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I've never heard of Sakaiminato. I'd never have thought of coming here, but now my ship L'Austral is sailing into port and here I am. The docks are lined with used cars for export to Russia, beside fragrant piles of logs that the Russians send back to Japan. Birds of prey wheel in the sky over the fish market, waiting for an easy score. Across the bay, Mount Daisen volcano is a snow-drizzled pyramid.
I like arriving in places of which I've never heard. With no preconceived notions, there's an added element of titillation. I might be disappointed or I might be thrilled. In this respect, cruises are the ultimate tease. They have me ever moving onwards into unknown ports that are given only a few hours to make their mark. Sometimes that's enough, and I sail away satisfied. More often, I make a regretful return to the ship, feeling that there's more to explore.
So here I am in southern Japan, and Sakaiminato is our first port of call. Voila as they say, especially on L'Austral, a ship crewed by Frenchmen. At least with Ponant, with its small-ship focus on the destination, you get more than just a few hours. We're in port the entire day, and I'm off on a shore excursion called Izumo Mythological Town. I've never heard of that, either.
We pile into a coach and head off westwards on a road that cuts across semi-salty lakes ringed by hills and ginseng farms. Our local guide Iko calls this area remote, but it looks dense with villages and narrow, immaculate roads. We drive across bridges spanning tight valleys; below, grey-tiled houses are islands set in shimmering rice fields. As we pass the outskirts of Matsue the main road is lined with ugly buildings: an Isuzu dealer, Jumbo Palace restaurant, 7-Eleven, Mos Burger outlet (Japanese fine burger and coffee).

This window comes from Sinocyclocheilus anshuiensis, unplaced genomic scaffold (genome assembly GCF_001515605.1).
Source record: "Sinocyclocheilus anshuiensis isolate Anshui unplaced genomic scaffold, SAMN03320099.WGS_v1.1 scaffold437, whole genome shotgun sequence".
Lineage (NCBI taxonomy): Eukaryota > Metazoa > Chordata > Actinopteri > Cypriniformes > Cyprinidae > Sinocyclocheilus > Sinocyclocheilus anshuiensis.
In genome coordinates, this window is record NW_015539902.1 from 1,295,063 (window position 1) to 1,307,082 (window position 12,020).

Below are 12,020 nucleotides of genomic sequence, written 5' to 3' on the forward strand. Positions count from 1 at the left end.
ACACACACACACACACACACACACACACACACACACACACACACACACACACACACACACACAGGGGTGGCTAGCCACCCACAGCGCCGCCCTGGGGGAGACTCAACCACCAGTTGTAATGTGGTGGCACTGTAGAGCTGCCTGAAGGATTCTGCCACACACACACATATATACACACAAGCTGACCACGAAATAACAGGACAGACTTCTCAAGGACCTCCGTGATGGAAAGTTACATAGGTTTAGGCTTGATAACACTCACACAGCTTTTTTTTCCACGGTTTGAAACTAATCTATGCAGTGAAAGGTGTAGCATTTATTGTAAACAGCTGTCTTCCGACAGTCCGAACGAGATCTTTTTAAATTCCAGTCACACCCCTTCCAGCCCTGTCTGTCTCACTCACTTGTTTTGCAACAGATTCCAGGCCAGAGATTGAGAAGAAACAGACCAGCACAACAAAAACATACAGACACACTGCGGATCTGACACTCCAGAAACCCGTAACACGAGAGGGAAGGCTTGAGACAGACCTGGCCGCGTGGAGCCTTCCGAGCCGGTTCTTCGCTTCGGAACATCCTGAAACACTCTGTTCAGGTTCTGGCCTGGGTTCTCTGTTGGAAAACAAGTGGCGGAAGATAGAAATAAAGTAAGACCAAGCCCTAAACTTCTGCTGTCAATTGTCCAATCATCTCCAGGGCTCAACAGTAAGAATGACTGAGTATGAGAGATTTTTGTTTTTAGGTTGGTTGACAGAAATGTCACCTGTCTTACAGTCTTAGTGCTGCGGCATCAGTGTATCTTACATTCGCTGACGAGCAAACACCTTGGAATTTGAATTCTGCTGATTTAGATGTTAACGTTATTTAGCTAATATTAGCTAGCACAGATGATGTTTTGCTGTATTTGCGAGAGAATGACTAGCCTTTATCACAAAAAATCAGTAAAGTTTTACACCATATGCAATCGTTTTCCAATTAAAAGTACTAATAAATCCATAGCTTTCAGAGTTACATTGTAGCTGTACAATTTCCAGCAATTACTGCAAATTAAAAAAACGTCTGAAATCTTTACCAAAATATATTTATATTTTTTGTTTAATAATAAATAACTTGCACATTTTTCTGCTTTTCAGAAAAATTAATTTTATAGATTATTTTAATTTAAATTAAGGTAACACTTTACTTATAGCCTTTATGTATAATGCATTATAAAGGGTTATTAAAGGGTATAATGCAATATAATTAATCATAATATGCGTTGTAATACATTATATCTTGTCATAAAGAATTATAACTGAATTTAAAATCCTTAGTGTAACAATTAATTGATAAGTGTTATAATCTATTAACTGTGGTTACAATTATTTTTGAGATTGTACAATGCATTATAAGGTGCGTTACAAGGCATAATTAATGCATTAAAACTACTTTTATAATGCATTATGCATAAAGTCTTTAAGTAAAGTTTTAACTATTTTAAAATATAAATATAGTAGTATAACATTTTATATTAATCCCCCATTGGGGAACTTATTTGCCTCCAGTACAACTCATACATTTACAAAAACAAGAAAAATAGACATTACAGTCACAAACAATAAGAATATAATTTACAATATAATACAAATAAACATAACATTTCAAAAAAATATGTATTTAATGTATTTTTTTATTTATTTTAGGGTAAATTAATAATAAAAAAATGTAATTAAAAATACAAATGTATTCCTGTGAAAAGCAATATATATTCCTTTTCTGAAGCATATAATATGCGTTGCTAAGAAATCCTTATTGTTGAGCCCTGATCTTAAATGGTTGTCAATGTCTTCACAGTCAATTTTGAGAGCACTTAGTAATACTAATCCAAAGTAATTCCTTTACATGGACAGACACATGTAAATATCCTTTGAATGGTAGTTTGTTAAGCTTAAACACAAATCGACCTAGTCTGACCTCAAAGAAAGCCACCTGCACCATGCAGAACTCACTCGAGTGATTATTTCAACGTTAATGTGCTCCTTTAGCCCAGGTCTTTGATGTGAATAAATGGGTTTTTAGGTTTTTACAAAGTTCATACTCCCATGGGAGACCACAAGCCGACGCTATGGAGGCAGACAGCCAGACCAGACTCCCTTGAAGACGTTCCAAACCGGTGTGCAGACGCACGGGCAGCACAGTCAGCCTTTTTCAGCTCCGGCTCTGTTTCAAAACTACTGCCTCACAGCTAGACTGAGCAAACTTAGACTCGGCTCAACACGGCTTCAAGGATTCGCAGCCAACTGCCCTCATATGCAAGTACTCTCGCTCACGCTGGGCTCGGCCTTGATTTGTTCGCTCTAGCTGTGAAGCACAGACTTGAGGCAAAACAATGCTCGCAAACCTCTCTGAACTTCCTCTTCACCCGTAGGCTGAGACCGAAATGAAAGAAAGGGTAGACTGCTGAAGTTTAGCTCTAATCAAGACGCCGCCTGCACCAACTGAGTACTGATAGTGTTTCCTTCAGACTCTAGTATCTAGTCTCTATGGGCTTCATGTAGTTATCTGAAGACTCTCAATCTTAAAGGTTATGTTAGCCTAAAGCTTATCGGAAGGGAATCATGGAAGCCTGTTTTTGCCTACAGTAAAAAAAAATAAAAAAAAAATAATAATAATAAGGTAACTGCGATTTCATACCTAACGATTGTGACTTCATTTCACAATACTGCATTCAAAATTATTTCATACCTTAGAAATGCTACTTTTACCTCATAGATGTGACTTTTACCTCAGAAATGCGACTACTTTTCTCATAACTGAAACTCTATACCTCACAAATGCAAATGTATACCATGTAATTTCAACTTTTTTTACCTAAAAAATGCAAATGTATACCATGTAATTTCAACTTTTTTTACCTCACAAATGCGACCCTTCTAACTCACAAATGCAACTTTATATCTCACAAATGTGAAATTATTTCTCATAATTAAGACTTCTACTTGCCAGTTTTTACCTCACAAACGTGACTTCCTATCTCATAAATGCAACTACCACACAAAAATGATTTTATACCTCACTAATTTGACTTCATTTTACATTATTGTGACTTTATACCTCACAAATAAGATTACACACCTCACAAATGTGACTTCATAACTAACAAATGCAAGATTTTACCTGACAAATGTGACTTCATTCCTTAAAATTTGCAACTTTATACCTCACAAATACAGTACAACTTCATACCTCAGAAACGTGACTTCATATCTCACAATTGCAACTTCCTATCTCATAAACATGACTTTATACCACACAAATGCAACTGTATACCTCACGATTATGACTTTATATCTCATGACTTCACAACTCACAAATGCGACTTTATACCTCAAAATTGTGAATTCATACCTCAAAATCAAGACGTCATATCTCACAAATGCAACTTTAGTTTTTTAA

Our destination could hardly be a greater contrast. Izumo-taisha shrine is one of the oldest Shinto shrines in Japan, a sedate construction in wood and thatch set against a forested hillside. Today we're in luck: a festival is honouring a visit from the Emperor's messenger. Shinto priests process in lacquered clogs and blue robes, and the red-robed messenger un-scrolls a parchment and recites its contents as monks bow.
We stop in what looks like an industrial park for lunch in a boxy, concrete restaurant, but I'm not surprised the service is impeccable. Japan provides quality wherever you go. Our kaiseki meal is a succession of pretty little dishes: sashimi, broth of tofu and vegetables, delicate grilled fish eaten whole, beef hotpot, side dishes of pink and neon-green pickles.
On we go for an afternoon at Adachi Museum of Art, notable for its collection of contemporary Japanese paintings, but famous for its gardens. It's one of those gobsmacking surprises that shore excursions occasionally throw up. As we move through the museum, a succession of traditional gardens is revealed in picture windows: a pine garden, a moss garden, a pond garden. The attention to the finest details borders on the fanatical. In an explanatory video, gardeners clip the pine trees with scissors and wash the rocks – though only after hours, like elves.